The human aspect of cyber-physical systems

Researchers from the National Institute of Standards and Technology (NIST) are exploring and developing the human aspect of cyber-physical systems (CPSs), which are going to have a larger role in society.
By Gregory Hale February 19, 2019
Courtesy: CFE Media
Courtesy: ISSSource

Courtesy: ISSSource

Smart cities are continuing their growth curve. This means the cyber-physical relationship will need to get stronger at the same time.

Take this case as an example: Aunt Edna tells her “scooterbot” where to go and it takes her there. She crosses a downtown intersection, where a semi-autonomous “busbot” is waiting to turn right.

The busbot queries the scooterbot, verifying trajectory and speed, and calculates the scooterbot’s passing. Aunt Edna’s scooterbot nears the other curb, and the busbot begins rolling—but the scooterbot’s battery shorts-out, stopping it. The busbot quickly brakes, but a manned vehicle rear-ends the busbot, jolting passengers. The busbot notifies traffic management and emergency medical services.

That’s not science fiction; it is coming sooner than anyone thinks. That is why the National Institute of Standards and Technology’s (NIST) Marty Burns, Edward Griffor, Dave Wollman and their colleagues presented this scenario at the Human Factors and Ergonomics Society Annual Meeting in Philadelphia with an accompanying conference paper, Elaborating the Human Aspect of the NIST Framework for Cyber-Physical Systems.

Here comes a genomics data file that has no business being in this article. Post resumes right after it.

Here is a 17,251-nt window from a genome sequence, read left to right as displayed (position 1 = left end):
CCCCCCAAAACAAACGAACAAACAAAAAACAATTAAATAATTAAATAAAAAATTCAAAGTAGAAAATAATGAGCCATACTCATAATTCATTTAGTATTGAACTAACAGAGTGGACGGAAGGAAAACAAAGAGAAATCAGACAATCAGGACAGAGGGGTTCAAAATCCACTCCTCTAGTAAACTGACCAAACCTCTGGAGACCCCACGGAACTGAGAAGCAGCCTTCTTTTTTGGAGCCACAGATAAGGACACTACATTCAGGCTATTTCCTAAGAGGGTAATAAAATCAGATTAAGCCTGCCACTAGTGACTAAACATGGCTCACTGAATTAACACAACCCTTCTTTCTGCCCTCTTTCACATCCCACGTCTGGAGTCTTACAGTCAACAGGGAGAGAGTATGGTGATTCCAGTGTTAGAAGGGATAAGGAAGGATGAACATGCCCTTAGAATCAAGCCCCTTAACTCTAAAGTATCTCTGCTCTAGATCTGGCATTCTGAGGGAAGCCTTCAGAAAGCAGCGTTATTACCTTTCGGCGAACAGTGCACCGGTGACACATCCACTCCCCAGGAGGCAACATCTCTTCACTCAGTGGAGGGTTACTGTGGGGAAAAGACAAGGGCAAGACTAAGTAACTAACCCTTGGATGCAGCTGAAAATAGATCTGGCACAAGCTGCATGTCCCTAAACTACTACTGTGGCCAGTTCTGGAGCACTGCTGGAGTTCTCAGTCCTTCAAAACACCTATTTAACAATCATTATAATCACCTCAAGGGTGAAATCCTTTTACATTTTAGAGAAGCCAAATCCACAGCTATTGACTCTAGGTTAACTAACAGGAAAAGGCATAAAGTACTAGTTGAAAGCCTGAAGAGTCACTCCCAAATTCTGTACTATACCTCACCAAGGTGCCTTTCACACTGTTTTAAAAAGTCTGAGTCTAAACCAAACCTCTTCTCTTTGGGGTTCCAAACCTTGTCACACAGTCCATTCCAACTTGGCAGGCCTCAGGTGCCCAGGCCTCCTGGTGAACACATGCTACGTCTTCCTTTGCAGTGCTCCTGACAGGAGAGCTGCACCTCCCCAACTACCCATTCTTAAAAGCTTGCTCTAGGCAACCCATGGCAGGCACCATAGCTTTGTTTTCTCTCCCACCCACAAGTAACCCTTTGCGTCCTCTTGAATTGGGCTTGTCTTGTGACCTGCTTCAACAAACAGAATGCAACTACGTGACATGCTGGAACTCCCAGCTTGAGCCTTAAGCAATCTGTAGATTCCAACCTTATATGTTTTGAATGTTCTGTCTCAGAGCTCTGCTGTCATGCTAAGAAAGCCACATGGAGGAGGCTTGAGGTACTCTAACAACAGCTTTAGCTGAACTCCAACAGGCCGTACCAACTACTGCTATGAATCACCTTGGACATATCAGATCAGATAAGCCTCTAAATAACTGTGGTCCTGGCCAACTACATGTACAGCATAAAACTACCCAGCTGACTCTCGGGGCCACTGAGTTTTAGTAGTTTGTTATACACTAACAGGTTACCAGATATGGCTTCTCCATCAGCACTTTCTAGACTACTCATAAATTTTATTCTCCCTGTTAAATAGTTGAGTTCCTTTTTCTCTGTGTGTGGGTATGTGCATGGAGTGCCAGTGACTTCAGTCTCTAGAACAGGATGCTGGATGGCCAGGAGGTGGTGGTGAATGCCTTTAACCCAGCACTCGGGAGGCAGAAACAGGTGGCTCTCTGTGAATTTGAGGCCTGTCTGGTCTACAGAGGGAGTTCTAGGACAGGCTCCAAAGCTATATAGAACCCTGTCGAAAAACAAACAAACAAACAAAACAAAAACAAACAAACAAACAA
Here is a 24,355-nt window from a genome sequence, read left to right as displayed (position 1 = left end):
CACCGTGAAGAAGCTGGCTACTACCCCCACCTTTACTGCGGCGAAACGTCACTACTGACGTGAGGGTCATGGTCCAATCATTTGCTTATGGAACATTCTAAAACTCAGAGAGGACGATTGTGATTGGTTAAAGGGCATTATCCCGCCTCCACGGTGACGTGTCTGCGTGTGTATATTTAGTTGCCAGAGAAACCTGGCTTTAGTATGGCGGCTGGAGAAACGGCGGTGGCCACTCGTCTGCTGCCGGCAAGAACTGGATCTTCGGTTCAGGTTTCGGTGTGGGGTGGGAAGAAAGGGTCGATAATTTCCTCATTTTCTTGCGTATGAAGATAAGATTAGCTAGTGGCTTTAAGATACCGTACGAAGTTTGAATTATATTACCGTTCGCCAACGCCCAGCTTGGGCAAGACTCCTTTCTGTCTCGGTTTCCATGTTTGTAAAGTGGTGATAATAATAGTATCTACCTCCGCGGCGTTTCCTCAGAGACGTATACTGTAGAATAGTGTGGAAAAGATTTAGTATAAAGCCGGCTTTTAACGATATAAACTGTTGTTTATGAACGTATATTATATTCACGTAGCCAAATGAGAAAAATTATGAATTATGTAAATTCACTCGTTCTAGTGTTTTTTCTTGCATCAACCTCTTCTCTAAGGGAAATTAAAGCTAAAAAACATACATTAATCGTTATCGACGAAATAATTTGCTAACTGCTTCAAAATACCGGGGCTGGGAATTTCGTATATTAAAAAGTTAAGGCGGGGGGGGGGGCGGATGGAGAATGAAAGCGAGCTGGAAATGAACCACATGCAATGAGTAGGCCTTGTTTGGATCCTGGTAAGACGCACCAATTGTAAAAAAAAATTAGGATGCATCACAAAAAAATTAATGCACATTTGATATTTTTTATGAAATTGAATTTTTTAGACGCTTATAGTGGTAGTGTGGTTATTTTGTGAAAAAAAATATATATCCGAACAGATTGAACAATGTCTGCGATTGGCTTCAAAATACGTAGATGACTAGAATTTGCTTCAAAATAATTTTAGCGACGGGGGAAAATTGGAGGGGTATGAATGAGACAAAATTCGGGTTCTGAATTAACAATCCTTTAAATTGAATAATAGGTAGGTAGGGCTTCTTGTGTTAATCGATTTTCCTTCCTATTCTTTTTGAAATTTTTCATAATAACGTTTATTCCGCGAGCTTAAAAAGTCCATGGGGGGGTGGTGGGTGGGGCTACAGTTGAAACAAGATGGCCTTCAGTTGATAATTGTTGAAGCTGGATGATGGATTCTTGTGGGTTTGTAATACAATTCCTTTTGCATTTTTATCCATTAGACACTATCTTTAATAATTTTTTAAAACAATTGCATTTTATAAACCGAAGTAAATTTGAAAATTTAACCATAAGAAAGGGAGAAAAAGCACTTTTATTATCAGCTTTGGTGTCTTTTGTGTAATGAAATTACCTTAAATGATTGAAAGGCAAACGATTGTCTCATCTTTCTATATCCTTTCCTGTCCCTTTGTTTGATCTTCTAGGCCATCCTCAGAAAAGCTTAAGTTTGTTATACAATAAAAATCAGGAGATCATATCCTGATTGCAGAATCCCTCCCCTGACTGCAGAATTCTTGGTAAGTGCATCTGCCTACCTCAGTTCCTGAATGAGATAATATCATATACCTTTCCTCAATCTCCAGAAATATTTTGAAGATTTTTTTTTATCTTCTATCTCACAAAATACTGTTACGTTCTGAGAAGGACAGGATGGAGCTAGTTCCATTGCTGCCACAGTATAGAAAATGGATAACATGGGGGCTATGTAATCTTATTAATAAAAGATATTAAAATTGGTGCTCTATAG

Developing the human aspect

They explored the need to develop the human aspect, or grouping of concerns, in cyber-physical systems. However, that development is challenging. “Humans can play a role in different ways in CPS, including as a CPS component, as CPS operators and as the CPS themselves,” the researchers said in the paper.

Moreover, “Addressing the challenges of such (cyber-physical) systems requires the development of fundamentally new constructs,” they said.

NIST researchers also propose decomposing, or factoring, the human aspect of the CPS Framework, into ‘sub-concerns’ that drive and provide context for system requirements. NIST developed a framework for cyber-physical systems (CPS framework) that supports system engineering analysis, design, development, operation, validation, and assurance of CPS.

CPS is comprised of interacting digital, analog, physical, and human components engineered for function through integrated physics and logic.

For instance, a city implementing an advanced traffic management system including real-time predictive analytics and adaptation/optimization must consider all aspects of such a CPS systems’ functions and integrations with other systems, including interactions with humans.

This content originally appeared on ISSSource is a CFE Media content partner. Edited by Chris Vavra, production editor, CFE Media,

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Gregory Hale
Author Bio: Gregory Hale is the editor and founder of Industrial Safety and Security Source (, a news and information website covering safety and security issues in the manufacturing automation sector.